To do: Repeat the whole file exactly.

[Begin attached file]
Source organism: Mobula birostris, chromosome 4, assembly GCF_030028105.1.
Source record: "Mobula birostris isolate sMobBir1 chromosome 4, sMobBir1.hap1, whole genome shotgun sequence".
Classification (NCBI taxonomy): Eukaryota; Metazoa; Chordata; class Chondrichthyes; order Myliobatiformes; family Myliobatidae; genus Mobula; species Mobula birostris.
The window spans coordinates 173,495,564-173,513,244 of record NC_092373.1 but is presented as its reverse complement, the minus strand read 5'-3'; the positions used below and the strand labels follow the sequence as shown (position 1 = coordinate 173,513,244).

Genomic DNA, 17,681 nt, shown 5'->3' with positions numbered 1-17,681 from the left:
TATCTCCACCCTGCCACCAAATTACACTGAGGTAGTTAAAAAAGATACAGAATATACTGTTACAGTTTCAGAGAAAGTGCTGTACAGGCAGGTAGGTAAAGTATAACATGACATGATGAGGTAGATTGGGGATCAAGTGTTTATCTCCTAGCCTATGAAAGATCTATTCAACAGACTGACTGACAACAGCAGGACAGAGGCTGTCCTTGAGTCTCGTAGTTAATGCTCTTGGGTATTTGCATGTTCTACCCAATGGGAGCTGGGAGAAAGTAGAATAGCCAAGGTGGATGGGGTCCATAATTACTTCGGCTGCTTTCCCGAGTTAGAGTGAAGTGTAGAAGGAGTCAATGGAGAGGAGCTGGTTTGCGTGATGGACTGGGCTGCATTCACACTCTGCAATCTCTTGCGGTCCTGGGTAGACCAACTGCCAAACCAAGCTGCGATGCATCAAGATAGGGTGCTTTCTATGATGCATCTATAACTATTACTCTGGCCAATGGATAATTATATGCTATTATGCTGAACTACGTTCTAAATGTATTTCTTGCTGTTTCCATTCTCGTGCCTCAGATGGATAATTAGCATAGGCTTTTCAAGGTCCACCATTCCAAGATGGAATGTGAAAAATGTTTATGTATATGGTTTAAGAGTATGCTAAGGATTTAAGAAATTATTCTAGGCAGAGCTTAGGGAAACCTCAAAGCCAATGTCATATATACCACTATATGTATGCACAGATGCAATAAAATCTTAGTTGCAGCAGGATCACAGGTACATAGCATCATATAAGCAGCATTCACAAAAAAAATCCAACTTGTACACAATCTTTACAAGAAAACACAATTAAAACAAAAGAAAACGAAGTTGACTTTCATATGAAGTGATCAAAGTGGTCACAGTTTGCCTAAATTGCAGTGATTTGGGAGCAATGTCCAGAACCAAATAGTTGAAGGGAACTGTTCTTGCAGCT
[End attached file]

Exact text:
Source organism: Mobula birostris, chromosome 4, assembly GCF_030028105.1.
Source record: "Mobula birostris isolate sMobBir1 chromosome 4, sMobBir1.hap1, whole genome shotgun sequence".
Classification (NCBI taxonomy): Eukaryota; Metazoa; Chordata; class Chondrichthyes; order Myliobatiformes; family Myliobatidae; genus Mobula; species Mobula birostris.
The window spans coordinates 173,495,564-173,513,244 of record NC_092373.1 but is presented as its reverse complement, the minus strand read 5'-3'; the positions used below and the strand labels follow the sequence as shown (position 1 = coordinate 173,513,244).

Genomic DNA, 17,681 nt, shown 5'->3' with positions numbered 1-17,681 from the left:
TATCTCCACCCTGCCACCAAATTACACTGAGGTAGTTAAAAAAGATACAGAATATACTGTTACAGTTTCAGAGAAAGTGCTGTACAGGCAGGTAGGTAAAGTATAACATGACATGATGAGGTAGATTGGGGATCAAGTGTTTATCTCCTAGCCTATGAAAGATCTATTCAACAGACTGACTGACAACAGCAGGACAGAGGCTGTCCTTGAGTCTCGTAGTTAATGCTCTTGGGTATTTGCATGTTCTACCCAATGGGAGCTGGGAGAAAGTAGAATAGCCAAGGTGGATGGGGTCCATAATTACTTCGGCTGCTTTCCCGAGTTAGAGTGAAGTGTAGAAGGAGTCAATGGAGAGGAGCTGGTTTGCGTGATGGACTGGGCTGCATTCACACTCTGCAATCTCTTGCGGTCCTGGGTAGACCAACTGCCAAACCAAGCTGCGATGCATCAAGATAGGGTGCTTTCTATGATGCATCTATAACTATTACTCTGGCCAATGGATAATTATATGCTATTATGCTGAACTACGTTCTAAATGTATTTCTTGCTGTTTCCATTCTCGTGCCTCAGATGGATAATTAGCATAGGCTTTTCAAGGTCCACCATTCCAAGATGGAATGTGAAAAATGTTTATGTATATGGTTTAAGAGTATGCTAAGGATTTAAGAAATTATTCTAGGCAGAGCTTAGGGAAACCTCAAAGCCAATGTCATATATACCACTATATGTATGCACAGATGCAATAAAATCTTAGTTGCAGCAGGATCACAGGTACATAGCATCATATAAGCAGCATTCACAAAAAAAATCCAACTTGTACACAATCTTTACAAGAAAACACAATTAAAACAAAAGAAAACGAAGTTGACTTTCATATGAAGTGATCAAAGTGGTCACAGTTTGCCTAAATTGCAGTGATTTGGGAGCAATGTCCAGAACCAAATAGTTGAAGGGAACTGTTCTTGCAGCT